Pratiksha Baxi is an Associate Professor at the Centre for the Study of Law and Governance, Jawaharlal Nehru University, New Delhi. Her research interests include critical perspectives on medical jurisprudence, the Sociology of violence, gender studies, the politics of judicial reform, judicial iconography and courtroom architecture.

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22_Will Peace Return_coverr3. 'Will Peace Return? Trauma and Health-related Work in Kashmir' by Sahba Husain from Speaking Peace: Women's Voices from Kashmir (2002)

Sahba Husain, in her capacity as a consultant with Oxfam, worked in Kashmir at a time when the conflict was already 15 years old. This essay discusses her experiences as a part of the Violence Mitigation and Amelioration Project, where her task was to examine the psychological impact of violence on people's lives as well as the echoes of such violence. It brings to the forefront the increasing rates of psychological disorders and cases of suicide, and the utter paucity of resources for dealing with the deteriorating mental health situation in the region. By capturing certain experiences of the people, the essay evokes the drastic transition that has taken place in their lives after militancy and has left Kashmir in the dark. 11pp.
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Sahba Husain is an independent researcher and women’s rights activist. Her involvement in Indian women’s movements began in the late 1970s, and in the 1980s she joined the Centre for Women’s Development Studies (CWDS) and the All India Democratic Women’s Association (AIDWA).

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FREE IN SEPTEMBER, WITH THE PURCHASE OF ANY OTHER ESSAY:

21_Health and Torture_cover'Health and Torture' by P Ngully from The Peripheral Centre: Voices from India's Northeast (2010)

This essay traces the detrimental effects on the health of the people of Nagaland due to excessive militarisation in the region. Ngully puts the idea of 'health' into perspective and examines the implications of the WHO definition, which cites not just physical, but also mental and social well-being as criteria. This is done with regard to the torture, murder, and rape that the Naga people have been subject to in the past years by the security forces, justified under the cover of the Armed Forces Special Powers Act (AFSPA). By placing the psychological trauma that the Naga people have faced within a broader context of disorders resulting from large-scale manufactured disasters, Ngully lays emphasis on the scale of tragedy in his homeland. 34pp.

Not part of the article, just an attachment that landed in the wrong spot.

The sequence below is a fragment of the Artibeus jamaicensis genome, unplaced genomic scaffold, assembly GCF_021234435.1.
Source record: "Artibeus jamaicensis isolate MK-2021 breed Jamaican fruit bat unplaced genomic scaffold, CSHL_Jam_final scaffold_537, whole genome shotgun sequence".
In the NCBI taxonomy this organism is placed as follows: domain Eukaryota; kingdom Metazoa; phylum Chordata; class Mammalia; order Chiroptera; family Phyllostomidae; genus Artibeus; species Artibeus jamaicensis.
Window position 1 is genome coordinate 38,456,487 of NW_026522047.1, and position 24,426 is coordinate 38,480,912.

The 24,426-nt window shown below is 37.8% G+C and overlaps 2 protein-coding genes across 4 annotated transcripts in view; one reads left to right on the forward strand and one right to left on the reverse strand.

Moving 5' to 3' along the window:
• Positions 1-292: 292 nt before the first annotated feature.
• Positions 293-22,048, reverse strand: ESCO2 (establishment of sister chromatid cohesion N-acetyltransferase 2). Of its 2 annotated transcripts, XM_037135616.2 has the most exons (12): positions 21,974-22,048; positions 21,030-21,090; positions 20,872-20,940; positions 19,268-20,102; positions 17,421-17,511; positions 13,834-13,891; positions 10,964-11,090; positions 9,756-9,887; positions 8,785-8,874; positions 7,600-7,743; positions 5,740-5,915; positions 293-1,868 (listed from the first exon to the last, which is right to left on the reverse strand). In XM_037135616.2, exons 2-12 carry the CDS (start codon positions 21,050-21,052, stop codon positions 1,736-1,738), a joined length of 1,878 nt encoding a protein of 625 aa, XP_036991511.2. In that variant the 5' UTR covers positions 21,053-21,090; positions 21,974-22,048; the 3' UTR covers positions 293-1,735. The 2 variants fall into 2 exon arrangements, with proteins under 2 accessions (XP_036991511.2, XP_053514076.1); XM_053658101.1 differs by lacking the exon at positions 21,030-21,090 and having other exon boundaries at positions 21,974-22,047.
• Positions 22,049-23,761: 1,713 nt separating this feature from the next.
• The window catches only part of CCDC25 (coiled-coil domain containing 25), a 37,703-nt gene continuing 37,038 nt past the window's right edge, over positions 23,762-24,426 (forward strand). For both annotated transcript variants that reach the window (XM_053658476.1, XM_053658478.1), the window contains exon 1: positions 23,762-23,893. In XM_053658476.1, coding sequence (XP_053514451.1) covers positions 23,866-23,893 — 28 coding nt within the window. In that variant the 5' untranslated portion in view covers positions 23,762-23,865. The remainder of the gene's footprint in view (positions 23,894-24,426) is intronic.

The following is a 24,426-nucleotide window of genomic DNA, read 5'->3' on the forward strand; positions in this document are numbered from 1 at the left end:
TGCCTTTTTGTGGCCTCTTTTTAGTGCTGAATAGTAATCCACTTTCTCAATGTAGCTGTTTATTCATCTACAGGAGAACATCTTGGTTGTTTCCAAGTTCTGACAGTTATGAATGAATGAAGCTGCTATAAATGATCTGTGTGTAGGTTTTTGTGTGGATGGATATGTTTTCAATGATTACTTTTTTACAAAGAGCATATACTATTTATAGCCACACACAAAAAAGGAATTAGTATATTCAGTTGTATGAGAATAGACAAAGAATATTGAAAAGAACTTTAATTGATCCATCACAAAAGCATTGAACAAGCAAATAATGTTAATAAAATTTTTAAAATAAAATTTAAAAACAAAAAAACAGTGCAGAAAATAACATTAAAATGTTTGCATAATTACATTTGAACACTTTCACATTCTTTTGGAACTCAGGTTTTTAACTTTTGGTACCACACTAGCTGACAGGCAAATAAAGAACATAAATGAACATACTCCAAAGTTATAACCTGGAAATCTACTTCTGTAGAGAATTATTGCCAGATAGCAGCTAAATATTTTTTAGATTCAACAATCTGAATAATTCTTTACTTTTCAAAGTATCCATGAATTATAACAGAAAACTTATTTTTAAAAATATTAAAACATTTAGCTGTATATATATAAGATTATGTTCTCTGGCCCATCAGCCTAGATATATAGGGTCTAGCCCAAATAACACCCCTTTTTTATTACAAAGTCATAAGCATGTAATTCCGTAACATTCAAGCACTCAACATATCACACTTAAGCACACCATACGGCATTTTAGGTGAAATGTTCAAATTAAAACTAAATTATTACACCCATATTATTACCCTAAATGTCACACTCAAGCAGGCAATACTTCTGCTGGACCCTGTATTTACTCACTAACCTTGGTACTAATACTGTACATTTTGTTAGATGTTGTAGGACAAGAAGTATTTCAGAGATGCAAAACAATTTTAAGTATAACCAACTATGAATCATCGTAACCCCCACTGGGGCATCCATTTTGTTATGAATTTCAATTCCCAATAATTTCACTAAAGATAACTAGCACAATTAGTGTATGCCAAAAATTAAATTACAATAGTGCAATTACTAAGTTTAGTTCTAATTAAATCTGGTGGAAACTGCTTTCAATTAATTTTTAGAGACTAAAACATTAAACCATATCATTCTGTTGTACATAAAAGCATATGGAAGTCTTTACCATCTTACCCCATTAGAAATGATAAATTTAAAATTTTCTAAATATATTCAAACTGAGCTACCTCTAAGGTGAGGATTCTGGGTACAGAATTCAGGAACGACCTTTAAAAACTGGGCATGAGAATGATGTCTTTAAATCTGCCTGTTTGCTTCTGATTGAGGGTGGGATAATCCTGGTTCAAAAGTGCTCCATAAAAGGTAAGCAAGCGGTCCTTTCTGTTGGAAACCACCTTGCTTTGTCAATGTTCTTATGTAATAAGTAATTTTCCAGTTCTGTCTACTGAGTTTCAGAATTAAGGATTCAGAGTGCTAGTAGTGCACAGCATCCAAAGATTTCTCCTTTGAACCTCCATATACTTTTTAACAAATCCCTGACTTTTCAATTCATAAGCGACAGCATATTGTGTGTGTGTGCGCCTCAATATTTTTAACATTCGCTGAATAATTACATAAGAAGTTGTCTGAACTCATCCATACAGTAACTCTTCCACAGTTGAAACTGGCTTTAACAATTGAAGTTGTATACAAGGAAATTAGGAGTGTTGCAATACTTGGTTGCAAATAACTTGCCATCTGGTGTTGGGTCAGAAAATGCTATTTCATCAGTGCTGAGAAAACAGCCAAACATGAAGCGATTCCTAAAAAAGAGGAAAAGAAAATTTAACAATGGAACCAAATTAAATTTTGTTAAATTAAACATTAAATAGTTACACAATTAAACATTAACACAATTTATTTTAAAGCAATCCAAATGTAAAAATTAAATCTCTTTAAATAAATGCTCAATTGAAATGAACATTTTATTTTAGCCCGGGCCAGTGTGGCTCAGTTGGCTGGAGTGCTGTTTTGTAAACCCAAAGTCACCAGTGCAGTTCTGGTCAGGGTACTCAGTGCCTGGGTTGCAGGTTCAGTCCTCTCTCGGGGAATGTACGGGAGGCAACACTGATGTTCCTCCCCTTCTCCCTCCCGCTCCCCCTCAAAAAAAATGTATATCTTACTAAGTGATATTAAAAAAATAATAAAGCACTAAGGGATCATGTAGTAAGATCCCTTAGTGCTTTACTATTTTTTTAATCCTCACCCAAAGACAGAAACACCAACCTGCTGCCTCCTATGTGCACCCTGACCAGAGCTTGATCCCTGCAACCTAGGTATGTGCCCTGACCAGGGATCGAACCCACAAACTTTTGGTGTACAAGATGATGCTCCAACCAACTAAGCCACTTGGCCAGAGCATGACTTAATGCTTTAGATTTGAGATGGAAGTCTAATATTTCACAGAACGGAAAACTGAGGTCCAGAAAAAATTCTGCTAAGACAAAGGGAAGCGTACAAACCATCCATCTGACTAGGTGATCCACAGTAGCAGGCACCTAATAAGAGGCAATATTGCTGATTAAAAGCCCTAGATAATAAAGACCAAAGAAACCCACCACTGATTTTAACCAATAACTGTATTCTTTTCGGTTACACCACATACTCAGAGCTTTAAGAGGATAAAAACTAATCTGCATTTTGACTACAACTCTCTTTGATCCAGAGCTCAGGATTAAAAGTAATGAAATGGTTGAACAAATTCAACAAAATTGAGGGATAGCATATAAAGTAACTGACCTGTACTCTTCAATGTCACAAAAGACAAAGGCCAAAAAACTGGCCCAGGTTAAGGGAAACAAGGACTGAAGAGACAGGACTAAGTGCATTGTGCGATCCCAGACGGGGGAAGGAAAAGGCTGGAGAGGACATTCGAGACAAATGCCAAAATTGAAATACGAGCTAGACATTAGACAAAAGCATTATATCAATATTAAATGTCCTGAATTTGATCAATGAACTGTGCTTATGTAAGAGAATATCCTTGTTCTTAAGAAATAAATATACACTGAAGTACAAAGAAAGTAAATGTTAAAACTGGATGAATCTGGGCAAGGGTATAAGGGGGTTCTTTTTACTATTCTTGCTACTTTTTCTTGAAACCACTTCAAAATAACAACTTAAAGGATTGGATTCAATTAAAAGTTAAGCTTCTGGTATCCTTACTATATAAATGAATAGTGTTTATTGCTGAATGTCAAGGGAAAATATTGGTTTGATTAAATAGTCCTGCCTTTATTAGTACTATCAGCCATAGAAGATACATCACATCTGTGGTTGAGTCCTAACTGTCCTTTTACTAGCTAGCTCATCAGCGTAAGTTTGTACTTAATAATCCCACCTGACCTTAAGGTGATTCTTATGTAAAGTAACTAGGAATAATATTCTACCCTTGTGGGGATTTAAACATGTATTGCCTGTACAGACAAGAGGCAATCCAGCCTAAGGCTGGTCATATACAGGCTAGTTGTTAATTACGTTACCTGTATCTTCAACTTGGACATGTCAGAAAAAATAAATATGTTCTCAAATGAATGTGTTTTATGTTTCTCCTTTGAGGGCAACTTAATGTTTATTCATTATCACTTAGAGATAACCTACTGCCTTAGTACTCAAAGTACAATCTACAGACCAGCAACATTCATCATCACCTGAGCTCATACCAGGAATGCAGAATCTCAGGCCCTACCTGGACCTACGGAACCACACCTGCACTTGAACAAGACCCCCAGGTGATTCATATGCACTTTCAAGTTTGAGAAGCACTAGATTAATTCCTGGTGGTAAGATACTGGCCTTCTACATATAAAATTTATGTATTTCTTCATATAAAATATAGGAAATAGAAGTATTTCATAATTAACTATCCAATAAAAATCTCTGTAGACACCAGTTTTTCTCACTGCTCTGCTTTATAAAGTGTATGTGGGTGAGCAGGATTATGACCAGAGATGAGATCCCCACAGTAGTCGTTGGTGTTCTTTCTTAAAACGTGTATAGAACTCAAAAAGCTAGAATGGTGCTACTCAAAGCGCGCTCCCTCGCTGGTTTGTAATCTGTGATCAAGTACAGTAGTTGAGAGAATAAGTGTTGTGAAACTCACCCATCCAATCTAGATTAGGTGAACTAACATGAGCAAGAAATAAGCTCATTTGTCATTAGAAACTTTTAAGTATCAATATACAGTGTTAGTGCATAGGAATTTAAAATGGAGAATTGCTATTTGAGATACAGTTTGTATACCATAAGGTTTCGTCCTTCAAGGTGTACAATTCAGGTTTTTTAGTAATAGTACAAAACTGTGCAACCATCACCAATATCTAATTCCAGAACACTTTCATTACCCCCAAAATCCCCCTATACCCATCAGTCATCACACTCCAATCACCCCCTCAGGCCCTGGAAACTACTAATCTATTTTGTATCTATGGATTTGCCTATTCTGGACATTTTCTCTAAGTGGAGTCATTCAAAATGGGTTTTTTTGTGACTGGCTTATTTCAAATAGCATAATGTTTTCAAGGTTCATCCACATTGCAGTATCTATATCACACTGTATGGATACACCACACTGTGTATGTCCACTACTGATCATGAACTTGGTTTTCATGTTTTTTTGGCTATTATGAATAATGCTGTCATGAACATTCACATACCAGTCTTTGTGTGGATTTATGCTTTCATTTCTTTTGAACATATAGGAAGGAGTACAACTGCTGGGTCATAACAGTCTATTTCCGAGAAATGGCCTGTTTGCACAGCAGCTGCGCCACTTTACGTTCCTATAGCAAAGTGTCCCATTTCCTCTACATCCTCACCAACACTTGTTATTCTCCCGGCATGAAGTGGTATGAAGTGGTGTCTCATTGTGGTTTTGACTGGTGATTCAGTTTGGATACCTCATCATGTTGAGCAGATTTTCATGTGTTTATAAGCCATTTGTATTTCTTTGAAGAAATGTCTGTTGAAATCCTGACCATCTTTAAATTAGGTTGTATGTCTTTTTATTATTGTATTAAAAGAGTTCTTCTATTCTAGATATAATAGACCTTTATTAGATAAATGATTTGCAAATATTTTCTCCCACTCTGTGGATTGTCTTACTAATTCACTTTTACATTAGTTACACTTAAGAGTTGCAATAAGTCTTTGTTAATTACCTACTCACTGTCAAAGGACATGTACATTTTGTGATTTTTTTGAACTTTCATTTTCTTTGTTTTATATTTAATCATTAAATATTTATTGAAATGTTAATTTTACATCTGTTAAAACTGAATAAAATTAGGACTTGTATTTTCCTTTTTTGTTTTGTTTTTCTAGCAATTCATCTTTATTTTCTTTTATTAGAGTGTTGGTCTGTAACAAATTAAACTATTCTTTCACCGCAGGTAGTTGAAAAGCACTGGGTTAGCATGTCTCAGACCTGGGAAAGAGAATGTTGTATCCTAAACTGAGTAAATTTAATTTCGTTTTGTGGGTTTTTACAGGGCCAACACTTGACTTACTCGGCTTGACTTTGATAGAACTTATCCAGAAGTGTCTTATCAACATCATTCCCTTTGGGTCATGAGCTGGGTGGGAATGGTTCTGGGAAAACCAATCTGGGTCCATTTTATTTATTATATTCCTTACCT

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₹50.00

 P. Ngully is a practicing psychiatrist and social activist based in Kohima who has worked on the history of trauma and PTSD in Naga society. He is the Chairman of the Council of Kohima Educational Trust, and has recently also worked on HIV/AIDS sensitisation programmes with the Kripa Foundation.

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A note on pricing, frequency and format:

The e-Essays project is a new initiative from Zubaan, undertaken to make our near-fifteen years of feminist research more accessible to our readers and community. Ten new essays are released each month (on the 1st, 11th, and the 21st), each set curated to a theme; subscribers receive each curated set in their inbox. The essays range from just a few pages to 100-page chapters, and we've therefore created three pricing tiers: 50, 70 and 95 rupees. Responses to our test survey in March indicated that a majority of readers would be willing to pay up to Rs. 100, so we've kept even the longest essay under that amount. The vast majority of our readers also included PDFs in their preference of format, and we have accordingly standardised all our essays in PDF files.

If you're interested to see what's coming next, make sure you've joined our mailing list, and keep your eye out for the next mailer/blog post.

Happy Reading!